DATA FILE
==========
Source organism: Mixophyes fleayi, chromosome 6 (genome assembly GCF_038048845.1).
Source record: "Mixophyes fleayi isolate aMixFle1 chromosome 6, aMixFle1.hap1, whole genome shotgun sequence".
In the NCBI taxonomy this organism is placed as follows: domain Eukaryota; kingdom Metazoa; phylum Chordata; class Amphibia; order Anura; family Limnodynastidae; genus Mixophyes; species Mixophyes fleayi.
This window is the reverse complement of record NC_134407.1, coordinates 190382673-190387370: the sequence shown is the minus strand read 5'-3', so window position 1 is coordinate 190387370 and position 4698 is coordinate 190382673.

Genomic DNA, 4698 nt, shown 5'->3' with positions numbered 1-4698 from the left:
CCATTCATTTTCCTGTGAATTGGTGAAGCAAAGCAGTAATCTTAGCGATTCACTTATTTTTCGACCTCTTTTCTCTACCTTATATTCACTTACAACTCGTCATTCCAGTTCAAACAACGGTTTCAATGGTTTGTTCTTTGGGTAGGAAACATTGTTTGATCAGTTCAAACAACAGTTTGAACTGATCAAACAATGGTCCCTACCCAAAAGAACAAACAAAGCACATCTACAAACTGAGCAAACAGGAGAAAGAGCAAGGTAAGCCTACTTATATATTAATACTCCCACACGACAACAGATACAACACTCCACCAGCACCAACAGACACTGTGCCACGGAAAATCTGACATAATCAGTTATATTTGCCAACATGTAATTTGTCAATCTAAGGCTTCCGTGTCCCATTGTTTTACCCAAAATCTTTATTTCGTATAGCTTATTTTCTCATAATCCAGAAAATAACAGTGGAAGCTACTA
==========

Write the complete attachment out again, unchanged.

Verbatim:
Source organism: Mixophyes fleayi, chromosome 6 (genome assembly GCF_038048845.1).
Source record: "Mixophyes fleayi isolate aMixFle1 chromosome 6, aMixFle1.hap1, whole genome shotgun sequence".
In the NCBI taxonomy this organism is placed as follows: domain Eukaryota; kingdom Metazoa; phylum Chordata; class Amphibia; order Anura; family Limnodynastidae; genus Mixophyes; species Mixophyes fleayi.
This window is the reverse complement of record NC_134407.1, coordinates 190382673-190387370: the sequence shown is the minus strand read 5'-3', so window position 1 is coordinate 190387370 and position 4698 is coordinate 190382673.

Genomic DNA, 4698 nt, shown 5'->3' with positions numbered 1-4698 from the left:
CCATTCATTTTCCTGTGAATTGGTGAAGCAAAGCAGTAATCTTAGCGATTCACTTATTTTTCGACCTCTTTTCTCTACCTTATATTCACTTACAACTCGTCATTCCAGTTCAAACAACGGTTTCAATGGTTTGTTCTTTGGGTAGGAAACATTGTTTGATCAGTTCAAACAACAGTTTGAACTGATCAAACAATGGTCCCTACCCAAAAGAACAAACAAAGCACATCTACAAACTGAGCAAACAGGAGAAAGAGCAAGGTAAGCCTACTTATATATTAATACTCCCACACGACAACAGATACAACACTCCACCAGCACCAACAGACACTGTGCCACGGAAAATCTGACATAATCAGTTATATTTGCCAACATGTAATTTGTCAATCTAAGGCTTCCGTGTCCCATTGTTTTACCCAAAATCTTTATTTCGTATAGCTTATTTTCTCATAATCCAGAAAATAACAGTGGAAGCTACTA